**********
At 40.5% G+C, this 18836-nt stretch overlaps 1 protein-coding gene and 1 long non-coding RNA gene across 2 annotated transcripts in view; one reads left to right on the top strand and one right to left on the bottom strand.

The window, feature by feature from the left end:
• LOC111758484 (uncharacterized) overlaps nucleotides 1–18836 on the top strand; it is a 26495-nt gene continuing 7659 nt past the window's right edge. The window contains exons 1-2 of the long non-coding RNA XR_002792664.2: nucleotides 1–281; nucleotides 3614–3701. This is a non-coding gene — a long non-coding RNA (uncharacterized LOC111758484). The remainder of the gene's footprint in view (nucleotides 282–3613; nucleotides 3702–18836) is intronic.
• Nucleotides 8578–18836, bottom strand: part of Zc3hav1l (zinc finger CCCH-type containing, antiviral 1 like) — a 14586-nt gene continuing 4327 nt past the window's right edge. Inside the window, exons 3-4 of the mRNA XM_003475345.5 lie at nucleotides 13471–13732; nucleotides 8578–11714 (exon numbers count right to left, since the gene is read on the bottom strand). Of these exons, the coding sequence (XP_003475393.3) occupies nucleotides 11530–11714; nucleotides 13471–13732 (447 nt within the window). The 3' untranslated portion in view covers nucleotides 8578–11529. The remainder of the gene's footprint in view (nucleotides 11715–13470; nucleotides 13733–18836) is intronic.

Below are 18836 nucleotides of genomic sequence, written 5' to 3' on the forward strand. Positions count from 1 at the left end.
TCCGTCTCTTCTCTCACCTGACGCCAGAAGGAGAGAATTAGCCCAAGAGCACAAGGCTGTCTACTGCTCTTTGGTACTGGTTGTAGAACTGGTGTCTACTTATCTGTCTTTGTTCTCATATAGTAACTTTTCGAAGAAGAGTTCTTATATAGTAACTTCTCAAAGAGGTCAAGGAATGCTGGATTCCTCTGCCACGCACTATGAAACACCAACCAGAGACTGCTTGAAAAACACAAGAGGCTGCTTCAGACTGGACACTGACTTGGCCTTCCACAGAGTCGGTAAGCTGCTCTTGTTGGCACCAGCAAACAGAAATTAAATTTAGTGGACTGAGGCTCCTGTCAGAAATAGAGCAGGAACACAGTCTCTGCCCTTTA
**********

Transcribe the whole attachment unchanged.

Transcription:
At 40.5% G+C, this 18836-nt stretch overlaps 1 protein-coding gene and 1 long non-coding RNA gene across 2 annotated transcripts in view; one reads left to right on the top strand and one right to left on the bottom strand.

The window, feature by feature from the left end:
• LOC111758484 (uncharacterized) overlaps nucleotides 1–18836 on the top strand; it is a 26495-nt gene continuing 7659 nt past the window's right edge. The window contains exons 1-2 of the long non-coding RNA XR_002792664.2: nucleotides 1–281; nucleotides 3614–3701. This is a non-coding gene — a long non-coding RNA (uncharacterized LOC111758484). The remainder of the gene's footprint in view (nucleotides 282–3613; nucleotides 3702–18836) is intronic.
• Nucleotides 8578–18836, bottom strand: part of Zc3hav1l (zinc finger CCCH-type containing, antiviral 1 like) — a 14586-nt gene continuing 4327 nt past the window's right edge. Inside the window, exons 3-4 of the mRNA XM_003475345.5 lie at nucleotides 13471–13732; nucleotides 8578–11714 (exon numbers count right to left, since the gene is read on the bottom strand). Of these exons, the coding sequence (XP_003475393.3) occupies nucleotides 11530–11714; nucleotides 13471–13732 (447 nt within the window). The 3' untranslated portion in view covers nucleotides 8578–11529. The remainder of the gene's footprint in view (nucleotides 11715–13470; nucleotides 13733–18836) is intronic.

Below are 18836 nucleotides of genomic sequence, written 5' to 3' on the forward strand. Positions count from 1 at the left end.
TCCGTCTCTTCTCTCACCTGACGCCAGAAGGAGAGAATTAGCCCAAGAGCACAAGGCTGTCTACTGCTCTTTGGTACTGGTTGTAGAACTGGTGTCTACTTATCTGTCTTTGTTCTCATATAGTAACTTTTCGAAGAAGAGTTCTTATATAGTAACTTCTCAAAGAGGTCAAGGAATGCTGGATTCCTCTGCCACGCACTATGAAACACCAACCAGAGACTGCTTGAAAAACACAAGAGGCTGCTTCAGACTGGACACTGACTTGGCCTTCCACAGAGTCGGTAAGCTGCTCTTGTTGGCACCAGCAAACAGAAATTAAATTTAGTGGACTGAGGCTCCTGTCAGAAATAGAGCAGGAACACAGTCTCTGCCCTTTA